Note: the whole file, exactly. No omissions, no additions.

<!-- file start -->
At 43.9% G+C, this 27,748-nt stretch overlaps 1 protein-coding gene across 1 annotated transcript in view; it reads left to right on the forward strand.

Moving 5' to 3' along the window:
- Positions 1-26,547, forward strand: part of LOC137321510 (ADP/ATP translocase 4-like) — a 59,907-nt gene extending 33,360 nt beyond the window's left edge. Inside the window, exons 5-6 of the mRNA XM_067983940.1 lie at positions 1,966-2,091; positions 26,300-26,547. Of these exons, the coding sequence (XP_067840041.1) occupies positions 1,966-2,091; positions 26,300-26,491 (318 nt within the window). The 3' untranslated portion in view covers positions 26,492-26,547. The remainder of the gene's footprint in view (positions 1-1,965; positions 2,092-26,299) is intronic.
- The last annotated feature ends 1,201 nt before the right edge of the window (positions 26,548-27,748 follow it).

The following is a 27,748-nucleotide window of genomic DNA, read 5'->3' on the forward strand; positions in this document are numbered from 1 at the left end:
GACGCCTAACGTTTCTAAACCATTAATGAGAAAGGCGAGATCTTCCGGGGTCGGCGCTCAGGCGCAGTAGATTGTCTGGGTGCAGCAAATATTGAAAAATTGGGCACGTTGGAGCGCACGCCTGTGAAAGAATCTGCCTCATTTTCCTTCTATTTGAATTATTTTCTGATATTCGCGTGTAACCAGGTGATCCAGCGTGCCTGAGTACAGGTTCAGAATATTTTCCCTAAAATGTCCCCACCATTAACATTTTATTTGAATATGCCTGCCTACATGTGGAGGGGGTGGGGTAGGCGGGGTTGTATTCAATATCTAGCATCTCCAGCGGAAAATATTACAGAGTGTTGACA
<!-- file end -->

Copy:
At 43.9% G+C, this 27,748-nt stretch overlaps 1 protein-coding gene across 1 annotated transcript in view; it reads left to right on the forward strand.

Moving 5' to 3' along the window:
- Positions 1-26,547, forward strand: part of LOC137321510 (ADP/ATP translocase 4-like) — a 59,907-nt gene extending 33,360 nt beyond the window's left edge. Inside the window, exons 5-6 of the mRNA XM_067983940.1 lie at positions 1,966-2,091; positions 26,300-26,547. Of these exons, the coding sequence (XP_067840041.1) occupies positions 1,966-2,091; positions 26,300-26,491 (318 nt within the window). The 3' untranslated portion in view covers positions 26,492-26,547. The remainder of the gene's footprint in view (positions 1-1,965; positions 2,092-26,299) is intronic.
- The last annotated feature ends 1,201 nt before the right edge of the window (positions 26,548-27,748 follow it).

The following is a 27,748-nucleotide window of genomic DNA, read 5'->3' on the forward strand; positions in this document are numbered from 1 at the left end:
GACGCCTAACGTTTCTAAACCATTAATGAGAAAGGCGAGATCTTCCGGGGTCGGCGCTCAGGCGCAGTAGATTGTCTGGGTGCAGCAAATATTGAAAAATTGGGCACGTTGGAGCGCACGCCTGTGAAAGAATCTGCCTCATTTTCCTTCTATTTGAATTATTTTCTGATATTCGCGTGTAACCAGGTGATCCAGCGTGCCTGAGTACAGGTTCAGAATATTTTCCCTAAAATGTCCCCACCATTAACATTTTATTTGAATATGCCTGCCTACATGTGGAGGGGGTGGGGTAGGCGGGGTTGTATTCAATATCTAGCATCTCCAGCGGAAAATATTACAGAGTGTTGACA